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When I first moved to Budapest last year from New York, the abundance of atmospheric cukrászdas—confectioneries gushing retro charm—provided comfort in a new place. Rows of artful cakes with glistening raspberries or fluffy towers of sponge torte talked to me daily from behind glass.
One by one, I delightfully discovered classic Hungarian desserts, from slabs of chocolate mousse-filled Rigó Jancsi to somlói, raisin-strewn trifle blanketed in whipped cream. Over the holidays, as locals planned their intimate Christmas Eves revolving around halászlé, a paprika-laden fisherman’s soup, and stuffed cabbage drenched in sour cream, I became acquainted with beigli. This pastry, its innards a festive swirl of walnuts or poppy seeds, is a Christmastime fixture, a tradition that dates back to the mid-19th century.
“Everything related to Christmas in Hungary is German in origin with a little Austrian mediation. It’s hard to disentangle within the Austro-Hungarian Empire.”
So says Pierre Vajda, food critic of Gastroguide.hu and respected authority on all manner of Hungarian culinary history. “The only thing that is sure about the beigli, a German-Yiddish word meaning horseshoe or ‘to bend’, is that it appears in the 1830 edition of István Czifray’s Hungarian National Cookbook—or at least a crescent-shaped pastry with poppy seed filling does.”
That the poppy seed made a cameo in a French-inspired tome meant for aristocratic readers only underscores its importance to regional cooking. The humble seed arrived with the Turks, who ruled Hungary for 150 years before the Hapsburgs arrived. Beigli’s flavors perhaps most closely mimic flódni, a not-too-sweet cube stacked with layers of apple, walnut, and poppy seed that is synonymous with Jewish-Hungarian cuisine.
But it’s beigli that’s reserved for the holidays. Vajda explains that making it was long a beloved all-day activity where parents and children “cracked the walnuts, ground them and the poppy, kneaded and stretched the dough, then baked the rolls. This ritual strengthened the familial bond of Christmas because the whole family was bustling in the kitchen.”
By the time the holiday comes around, the beigli is ubiquitous in cukrászdas, home kitchens, and supermarkets alike. Each location has a tradition unto itself.
Beigli at the cukrászdas
Édesem is my favorite bakery in Budapest. A petite, natural light-bathed retreat where the walls are shrouded in vintage recipes, it’s sought after for owner Szonja Márk’s avant-garde creations. Márk, who just unveiled a beautiful cookbook, breaks from the predictable trappings of Hungarian repertoire to whip up the likes of fig rugelach, mango panna cotta, and whiskey-Nutella cake. But she wouldn’t dare not offer her patrons beigli. A few days before Christmas, “everyone wants beigli and nothing else,” she says. “The queues outside the famous shops like Auguszt and Daubner are out the door.”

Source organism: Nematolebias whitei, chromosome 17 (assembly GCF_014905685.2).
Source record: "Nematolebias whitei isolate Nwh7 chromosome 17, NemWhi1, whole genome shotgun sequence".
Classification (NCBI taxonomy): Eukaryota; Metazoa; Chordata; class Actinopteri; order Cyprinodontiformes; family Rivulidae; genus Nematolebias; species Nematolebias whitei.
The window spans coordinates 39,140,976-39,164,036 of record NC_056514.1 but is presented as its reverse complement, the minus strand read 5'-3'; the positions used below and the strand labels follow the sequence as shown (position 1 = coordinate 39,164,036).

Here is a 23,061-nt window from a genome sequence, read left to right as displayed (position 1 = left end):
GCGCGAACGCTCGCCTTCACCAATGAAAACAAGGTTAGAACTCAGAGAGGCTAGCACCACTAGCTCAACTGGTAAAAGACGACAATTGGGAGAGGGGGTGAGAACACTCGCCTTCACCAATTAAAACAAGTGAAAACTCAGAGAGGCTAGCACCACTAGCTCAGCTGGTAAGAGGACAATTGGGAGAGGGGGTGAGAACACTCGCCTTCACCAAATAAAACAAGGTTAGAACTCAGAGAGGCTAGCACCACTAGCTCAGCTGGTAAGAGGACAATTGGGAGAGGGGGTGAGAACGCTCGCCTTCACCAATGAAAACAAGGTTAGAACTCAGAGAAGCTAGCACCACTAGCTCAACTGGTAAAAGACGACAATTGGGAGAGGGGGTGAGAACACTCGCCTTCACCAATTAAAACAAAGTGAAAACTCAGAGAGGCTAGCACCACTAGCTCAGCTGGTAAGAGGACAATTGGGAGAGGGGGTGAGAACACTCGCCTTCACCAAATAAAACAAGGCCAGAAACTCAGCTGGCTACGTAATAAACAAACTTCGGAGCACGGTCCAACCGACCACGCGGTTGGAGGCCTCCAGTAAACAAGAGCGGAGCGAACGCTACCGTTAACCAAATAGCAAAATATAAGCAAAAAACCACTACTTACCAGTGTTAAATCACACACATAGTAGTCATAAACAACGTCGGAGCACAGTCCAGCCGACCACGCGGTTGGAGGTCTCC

Growing up in Hungary, Márk devoured beigli like everyone else, but she “never found it interesting,” much preferring, say, mákos guba, the poppy seed-studded bread pudding that is another seasonal favorite. “Usually, beigli is a ratio of half a kilo filling to half a kilo pastry, but everyone makes it a different way,” she says. “It’s hard to find a good one because they are often dry and sometimes made with bad ingredients like poppy seeds cut with semolina.”
Márk does not skimp. She brightens her poppy seed version with grated lemon peel; her walnut one flaunts candied orange and apricot preserves. “The dough is crumbly, buttery, almost shortbread-like, but with a tiny amount of yeast in it,” Márk explains. “It's very delicate, so you must follow the baking and resting method precisely. If you don't do it properly, the top will crack during baking, especially if you roll in too much filling. It’s not so easy to avoid this mistake as more filling and less pastry is much more delicious.” In keeping with the imaginative spirit of Édesem, she also makes an unconventional chestnut rendition speckled with dark chocolate and a hearty cranberry-almond interpretation.
Beigli at home
Preparing beigli is time consuming—there’s the dough to knead and refrigerate and the filling to assemble, followed by the rolling, folding, and generous brushing of egg yolks. After that dries, it must be further coated with egg whites. Families usually don’t bother with just one lonely beigli, though, Márk says, noting that some churn out as many as 40, which are then offered as gifts to friends and relatives. “Usually everyone bakes much more than they are able to eat. That’s why you still have it on New Year's Eve,” she adds.
While this laborious process is still embraced by numerous purists who relish the yearly dose of nostalgia in the contemporary Hungarian kitchen, Vajda says that as with most things, Christmas “was also industrialized, so bakers began making beigli in huge quantities.”
It’s become easier for time-strapped Hungarians to stand in line and buy ready-made beigli, a shift that has spawned yet another custom among families: “A contest where people compare where they bought their beigli,” says Vajda.
“This can also be a source of pride for them.”
- 290 grams all-purpose flour
- 1/8 teaspoon salt
- 30 grams powdered sugar
- 90 grams cold unsalted butter, cut into small pieces
- 60 grams cold lard, cut into small pieces
- 60 grams cold whole milk
- 5 grams fresh (not instant) yeast
- 30 grams egg yolks (from about 1 1/2 eggs)
- 120 grams whole milk
- 30 grams honey
- 100 grams granulated sugar
- 250 grams poppy seeds, ground (grind in a coffee grinder or a mortar and pestle)
- 1 tablespoon finely grated lemon peel
- Pinch ground cloves
- 2 tablespoons applesauce
- 50 grams graham cracker crumbs or shortbread cookies, ground
- 2 egg yolks
- 1 egg white
- 1 tablespoon whole poppy seeds